If you’re like me, when you first heard that chartreuse is one of the “It” colors of the 2011 spring fashion season, you wanted to run for the hills. While I’m fortunate to have been blessed with a complexion that can handle most zany colors, even my olive complexion and dark hair can’t handle chartreuse. And I feel absolutely certain that I’m not alone.
What, exactly, qualifies as the color chartreuse? Well, it’s sort of an amalgamation of yellow, light green, and…I guess…kind of a gray sheen. Sort of like a bright, off-colored yellow-green that has a slightly dirty look. Something like a lemon crossed with a ginkgo leaf and covered with a layer of motor oil. You get the picture, I imagine – it’s hard to imagine chartreuse as a flattering color on anyone, no matter how rich their skin tone or complexion might be. In fact, it tends to make everyone look a little anemic, and sometimes downright sickly.
So, you can probably tell by now that I’m not enthused by this “It” color of the spring 2011 fashion season. Plus, I doubt very much that I’ve inspired any sort of confidence about wearing it in any of you. That’s okay, because I actually have a teeny, tiny bit of good news, and that news is this: fashion designers haven’t gone completely mad – they’re using chartreuse as an accent color, according to Style.com, not as a base for their spring color palette.
It’s not great news. But it helps.
We saw the first inklings that chartreuse may be in our fashion future when designers debuted their resort wear lines for 2011, as shown by Style.com. We saw chartreuse in Balenciaga’s chunky strappy sandals (which, as far as I am concerned, were already a problem all on their own). Then, we saw chartreuse bags from Celine and Marchesa. So far, chartreuse had infiltrated accessories only, but then came Diane von Furstenberg’s line, which featured a chartreuse shell under a breezier, shorter version of her signature wrap dress. That was when my level of acceptance for chartreuse as a spring 2011 fashion trend dropped significantly. And InStyle.com has even shown us full dresses in the bright hue.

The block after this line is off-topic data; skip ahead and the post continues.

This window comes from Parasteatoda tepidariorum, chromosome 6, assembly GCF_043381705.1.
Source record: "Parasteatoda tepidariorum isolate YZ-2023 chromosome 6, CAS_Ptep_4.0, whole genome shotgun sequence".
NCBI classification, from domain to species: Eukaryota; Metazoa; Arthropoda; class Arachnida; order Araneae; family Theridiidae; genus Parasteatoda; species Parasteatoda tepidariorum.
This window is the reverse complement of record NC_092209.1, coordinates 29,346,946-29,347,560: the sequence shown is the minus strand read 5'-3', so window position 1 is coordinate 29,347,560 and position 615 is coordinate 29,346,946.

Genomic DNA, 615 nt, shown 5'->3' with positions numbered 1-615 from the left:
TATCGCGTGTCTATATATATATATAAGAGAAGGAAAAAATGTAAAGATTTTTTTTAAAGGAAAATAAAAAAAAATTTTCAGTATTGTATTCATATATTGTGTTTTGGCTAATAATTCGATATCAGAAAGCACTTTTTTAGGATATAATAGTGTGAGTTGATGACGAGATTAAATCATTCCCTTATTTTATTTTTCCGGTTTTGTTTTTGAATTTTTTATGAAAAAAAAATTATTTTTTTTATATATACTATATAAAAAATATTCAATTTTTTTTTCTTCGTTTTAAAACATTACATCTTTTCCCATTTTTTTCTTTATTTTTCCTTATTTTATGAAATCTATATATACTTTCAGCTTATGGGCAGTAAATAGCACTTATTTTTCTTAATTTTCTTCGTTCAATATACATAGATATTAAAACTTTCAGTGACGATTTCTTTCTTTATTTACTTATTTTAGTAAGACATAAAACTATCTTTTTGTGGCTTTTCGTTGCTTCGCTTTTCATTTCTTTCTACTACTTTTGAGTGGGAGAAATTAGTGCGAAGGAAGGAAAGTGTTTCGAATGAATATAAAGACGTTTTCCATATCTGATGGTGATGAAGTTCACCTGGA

Bottom line, here’s what I think about the color of chartreuse: I don’t like it very much. I understand that designers get sick of all the really great, stalwart colors, and in an effort to shake up their collections, they need to branch out into new territory in regards to color and style. I get that. I’m just not particularly thrilled with chartreuse as a choice, because I don’t think it does anybody any favors.
That said, if you want to give chartreuse a go, a handbag is a great way to do it. That way, you don’t actually have chartreuse up against your skin, so it doesn’t have the chance to give you that pasty, washed out look. If you want to try shoes or tunics, proceed at your own peril.
There are a lot of exciting and fun trends for the spring 2011 fashion season. Unfortunately, chartreuse (at least for me) just isn’t one of them.
“Chartreuse – Spring’s Most Vibrant Hues,” InStyle.com
“How to Wear Chartreuse – Neon Accessories for Spring,” HarpersBazaar.com
“Spring Fashion Week – 2011 Spring Fashion Trends,” Refinery29.com
“Style.com’s Roundup of Resort 2011’s Top Trends,” Style.com